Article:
Unregulated use of chemicals partly responsible for environmental degradation

Excessive use of synthetic chemicals is responsible for Environmental degradation. The increased use of chemicals is attributed to high population growth, industrialization and people’s tendency of adapting use of items containing chemicals for survival.

National Association for Professional Environmentalists (NAPE) Senior Programme Officer in charge of Chemical Management Mr. Kamese Geoffrey says majority of the population use products containing chemicals that are hazardous to the surrounding.

 “Chemicals are part of our lives but we should avoid using them through implementing proper procedures of dealing with them and applying Environmental friendly ways especially when disposing off wastes like polythene bags, plastics and other wastes” says Kamese.

Mr. Kamese elaborates that Chemicals can enter the air, water, and soil when they are produced, used or disposed and their impact on the environment is determined by the amount of the chemical that is released, the type and concentration.

The Environment is ruined through different chemical products we use that act as pollutants on air, water and soil when wastes are disposed of, plus other daily activities like cultivation, grazing and industrialization that require organic measures to control destruction of the surrounding.

“It’s true that items we use have chemicals which we don’t know and may affect our lives unknowingly because of the air we inhale, the Environment is contaminated through air pollution by fumigation, burning wastes which we must avoid” says Murungi Diana of Kiganda village, Kahoora division in Hoima Municipality.

The National Environment Act 1995 stipulates the adoption of standard criteria for the classification of hazardous wastes with regard to determining extremely hazardous, corrosive, carcinogenic and flammable wastes, and set guidelines for the management of each category of hazardous waste determined.

Story compiled by Dorcus Drijaru

Buliisa district members of parliament hail NAPE for supporting women to promote indigenous seeds

On March 8th every year, Uganda joins the rest of the world to celebrate International Women’s day. This year’s theme was, ‘Empowerment of Rural Women and Girls: Challenges and Opportunities’. The National celebrations were held in Mityana district but to avoid parallel celebrations, districts celebrated theirs on different schedules.

Buliisa district celebrated the women’s Day on 16th March at Kihungya primary school where the women under their group, Tulime Hamwe Mbibo Zikadde Buliisa Women’s group in partnership with National Association of Professional Environmentalists (NAPE) carried out exhibition of the indigenous seed varieties they are promoting and traditional methods of seed storage.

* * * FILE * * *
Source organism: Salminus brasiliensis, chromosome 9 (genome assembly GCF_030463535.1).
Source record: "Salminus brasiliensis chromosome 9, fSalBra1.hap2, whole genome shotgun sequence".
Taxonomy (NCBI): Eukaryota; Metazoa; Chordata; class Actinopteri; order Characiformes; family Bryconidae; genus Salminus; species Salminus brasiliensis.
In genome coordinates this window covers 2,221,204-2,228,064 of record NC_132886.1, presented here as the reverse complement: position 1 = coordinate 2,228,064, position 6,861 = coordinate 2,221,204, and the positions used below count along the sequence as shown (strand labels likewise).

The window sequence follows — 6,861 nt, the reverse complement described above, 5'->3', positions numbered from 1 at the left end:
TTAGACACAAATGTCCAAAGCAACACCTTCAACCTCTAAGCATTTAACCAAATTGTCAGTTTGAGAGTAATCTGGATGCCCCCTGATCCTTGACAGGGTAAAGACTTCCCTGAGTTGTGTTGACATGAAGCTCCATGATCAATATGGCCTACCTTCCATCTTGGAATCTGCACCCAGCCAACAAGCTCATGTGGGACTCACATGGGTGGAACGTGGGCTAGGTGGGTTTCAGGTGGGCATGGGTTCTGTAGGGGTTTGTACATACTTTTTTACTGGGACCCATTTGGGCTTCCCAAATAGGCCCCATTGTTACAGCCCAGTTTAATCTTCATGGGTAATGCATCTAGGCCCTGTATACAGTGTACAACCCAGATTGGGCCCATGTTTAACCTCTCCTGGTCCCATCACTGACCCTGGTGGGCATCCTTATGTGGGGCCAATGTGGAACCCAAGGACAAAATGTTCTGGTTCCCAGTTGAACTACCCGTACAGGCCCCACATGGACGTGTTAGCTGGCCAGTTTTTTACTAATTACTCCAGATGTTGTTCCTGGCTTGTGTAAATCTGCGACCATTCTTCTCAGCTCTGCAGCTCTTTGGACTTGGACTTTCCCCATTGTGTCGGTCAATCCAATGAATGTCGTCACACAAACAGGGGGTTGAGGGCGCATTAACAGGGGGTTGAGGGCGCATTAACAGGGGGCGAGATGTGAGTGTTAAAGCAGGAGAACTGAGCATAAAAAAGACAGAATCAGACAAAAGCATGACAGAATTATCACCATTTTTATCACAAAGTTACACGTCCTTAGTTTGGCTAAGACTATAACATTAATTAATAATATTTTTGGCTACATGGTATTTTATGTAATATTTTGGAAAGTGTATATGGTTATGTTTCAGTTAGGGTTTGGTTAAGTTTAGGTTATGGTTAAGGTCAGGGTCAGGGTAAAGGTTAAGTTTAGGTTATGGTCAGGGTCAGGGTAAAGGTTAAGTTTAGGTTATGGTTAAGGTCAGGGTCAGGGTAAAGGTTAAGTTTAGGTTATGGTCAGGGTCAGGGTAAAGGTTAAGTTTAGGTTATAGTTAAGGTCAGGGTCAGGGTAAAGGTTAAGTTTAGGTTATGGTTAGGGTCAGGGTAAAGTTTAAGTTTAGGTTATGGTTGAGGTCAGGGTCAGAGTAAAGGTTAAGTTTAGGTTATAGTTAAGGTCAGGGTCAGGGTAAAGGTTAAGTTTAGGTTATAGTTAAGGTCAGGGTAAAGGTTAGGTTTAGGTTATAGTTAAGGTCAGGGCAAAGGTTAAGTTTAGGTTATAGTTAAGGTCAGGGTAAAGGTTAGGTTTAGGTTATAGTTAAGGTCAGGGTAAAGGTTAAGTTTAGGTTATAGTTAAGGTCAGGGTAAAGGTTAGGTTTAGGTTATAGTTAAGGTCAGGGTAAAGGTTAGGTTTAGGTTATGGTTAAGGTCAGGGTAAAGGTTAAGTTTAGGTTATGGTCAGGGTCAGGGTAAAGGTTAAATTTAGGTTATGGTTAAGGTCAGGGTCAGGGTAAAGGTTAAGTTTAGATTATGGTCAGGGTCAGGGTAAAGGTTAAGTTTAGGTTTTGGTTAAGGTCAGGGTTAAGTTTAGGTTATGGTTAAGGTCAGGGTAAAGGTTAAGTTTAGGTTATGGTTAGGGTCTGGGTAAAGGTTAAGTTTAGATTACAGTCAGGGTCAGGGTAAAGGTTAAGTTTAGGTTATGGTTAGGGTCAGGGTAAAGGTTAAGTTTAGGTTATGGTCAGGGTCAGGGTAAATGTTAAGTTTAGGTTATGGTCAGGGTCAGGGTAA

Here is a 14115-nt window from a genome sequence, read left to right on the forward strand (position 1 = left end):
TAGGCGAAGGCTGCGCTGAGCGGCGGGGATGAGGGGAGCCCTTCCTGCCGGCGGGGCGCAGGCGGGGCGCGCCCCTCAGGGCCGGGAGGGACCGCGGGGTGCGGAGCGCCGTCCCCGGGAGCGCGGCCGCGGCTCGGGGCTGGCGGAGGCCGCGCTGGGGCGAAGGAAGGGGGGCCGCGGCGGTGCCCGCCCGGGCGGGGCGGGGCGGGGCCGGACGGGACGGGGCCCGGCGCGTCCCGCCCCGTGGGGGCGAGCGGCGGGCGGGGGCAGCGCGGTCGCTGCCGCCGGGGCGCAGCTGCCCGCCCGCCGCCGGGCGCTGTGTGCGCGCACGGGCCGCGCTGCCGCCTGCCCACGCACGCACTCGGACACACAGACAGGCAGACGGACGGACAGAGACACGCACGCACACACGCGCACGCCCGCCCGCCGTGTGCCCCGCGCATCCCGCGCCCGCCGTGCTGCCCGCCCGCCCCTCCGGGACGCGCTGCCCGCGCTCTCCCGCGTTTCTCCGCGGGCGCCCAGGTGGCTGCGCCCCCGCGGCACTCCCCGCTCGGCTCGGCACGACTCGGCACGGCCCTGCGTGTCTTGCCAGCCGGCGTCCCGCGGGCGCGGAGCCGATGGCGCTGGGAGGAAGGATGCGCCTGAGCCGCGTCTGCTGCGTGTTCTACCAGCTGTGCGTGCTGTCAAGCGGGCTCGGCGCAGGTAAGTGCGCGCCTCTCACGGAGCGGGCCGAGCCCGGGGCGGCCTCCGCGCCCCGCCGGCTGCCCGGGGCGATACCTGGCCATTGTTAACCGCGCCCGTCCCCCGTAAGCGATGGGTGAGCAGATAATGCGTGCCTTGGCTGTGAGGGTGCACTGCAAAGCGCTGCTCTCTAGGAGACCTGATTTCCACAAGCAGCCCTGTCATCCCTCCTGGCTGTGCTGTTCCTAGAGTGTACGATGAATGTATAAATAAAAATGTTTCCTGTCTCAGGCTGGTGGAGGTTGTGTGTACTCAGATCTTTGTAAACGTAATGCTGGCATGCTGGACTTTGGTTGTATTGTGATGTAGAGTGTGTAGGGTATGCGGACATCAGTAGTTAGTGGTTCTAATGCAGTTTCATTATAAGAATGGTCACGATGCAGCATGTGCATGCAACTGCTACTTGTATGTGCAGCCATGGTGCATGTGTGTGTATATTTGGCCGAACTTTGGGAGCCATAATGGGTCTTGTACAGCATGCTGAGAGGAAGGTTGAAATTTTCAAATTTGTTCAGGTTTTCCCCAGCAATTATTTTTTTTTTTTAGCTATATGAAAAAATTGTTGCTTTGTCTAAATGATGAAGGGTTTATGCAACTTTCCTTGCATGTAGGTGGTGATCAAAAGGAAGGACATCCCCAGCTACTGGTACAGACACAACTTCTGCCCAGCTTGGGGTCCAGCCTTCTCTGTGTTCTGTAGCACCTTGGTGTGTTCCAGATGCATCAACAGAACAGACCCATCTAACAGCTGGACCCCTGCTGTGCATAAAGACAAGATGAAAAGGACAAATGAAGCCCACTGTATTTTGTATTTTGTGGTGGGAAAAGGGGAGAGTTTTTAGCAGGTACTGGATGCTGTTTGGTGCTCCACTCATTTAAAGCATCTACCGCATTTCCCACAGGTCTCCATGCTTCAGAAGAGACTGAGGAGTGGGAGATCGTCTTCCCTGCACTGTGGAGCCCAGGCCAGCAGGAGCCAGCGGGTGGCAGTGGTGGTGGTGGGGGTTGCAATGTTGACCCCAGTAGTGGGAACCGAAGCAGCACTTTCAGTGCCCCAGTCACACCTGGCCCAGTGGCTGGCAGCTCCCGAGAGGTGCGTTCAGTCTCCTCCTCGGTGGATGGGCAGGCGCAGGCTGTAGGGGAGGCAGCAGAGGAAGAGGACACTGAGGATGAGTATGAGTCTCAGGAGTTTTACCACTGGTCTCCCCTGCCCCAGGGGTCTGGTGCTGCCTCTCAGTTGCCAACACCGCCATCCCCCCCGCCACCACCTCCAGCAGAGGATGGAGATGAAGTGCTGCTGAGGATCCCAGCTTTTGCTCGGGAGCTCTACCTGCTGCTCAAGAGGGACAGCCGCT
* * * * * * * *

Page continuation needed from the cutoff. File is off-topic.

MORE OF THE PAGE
During the celebrations, the women demonstrated how, traditionally, the seeds were wrapped in dry grass and hanged on a pole to protect them from pests and diseases. They also displayed the indigenous seed varieties such as sorghum, beans, cassava, pumpkins, greens and their importance. They demonstrated how they are promoting for better nutrition and how they ensure food security even in the times of calamities by for example drying sweet potatoes.

“Women are mainly at the Centre of seed conservation efforts to keep their families endowed with food throughout the year. That’s why for example we have these dried sweet potatoes such that in case of drought, the families remain with food,” Kagole Margret, the member of the group explained to the guests and MPs while visiting their stalls.

While addressing the participants, members of parliament from Buliisa hailed NAPE for supporting women in promoting indigenous seeds and pledged to continue supporting NAPE activities in the area.

“You people, you should keep seeds for the next season. Don’t keep waiting for anything from government. I therefore want to thank NAPE for promoting indigenous seeds, indigenous medicine etc..,” said Steven Birahwa Mukitale, the Buliisa County MP.

The Buliisa Woman MP, Norah Bigirwa appreciated the contribution of civil society organizations, especially NAPE, in empowering women which she said will contribute to her dream of leaving Buliisa women in a better position to benefit from the oil sector.

“In Buliisa, we want to appreciate local content including local seeds and we say NO to GMOs! That’s why I appreciate the efforts of NAPE in coming up with this initiative of promoting indigenous seeds. I pledge my commitment to support these women,” she said.

NAPE with support from Gaia Foundation and the European Union is implementing Community Ecological Governance project in Hoima and Buliisa district of western Uganda to support community efforts to protect the sacred natural sites and territories. NAPE also supports small holder farmers, especially women, to enhance their indigenous knowledge and seed varieties, to be food secure and safeguard the diversity for future generation.

Denis Tabaro Natukunda, the Senior Programs Officer at NAPE who also heads the project says the traditional seed varieties are intertwined in cultural heritage because they are used by the custodians when performing rituals in their respective sacred natural sites.

NAPE uses community dialogue approach which involves the identification and involvement of elders who have knowledge to sustainable solutions to the current conflicts on land, food and ecosystems.
During these dialogues, the elders (custodians) of knowledge meet with the young generations and small holder farmers to synergize on the weaving the basket of knowledge especially on the role of seeds in performing rituals and ceremonies in cultural sites and their attachment to the protection of ecosystems.

Story compiled by Precious Naturinda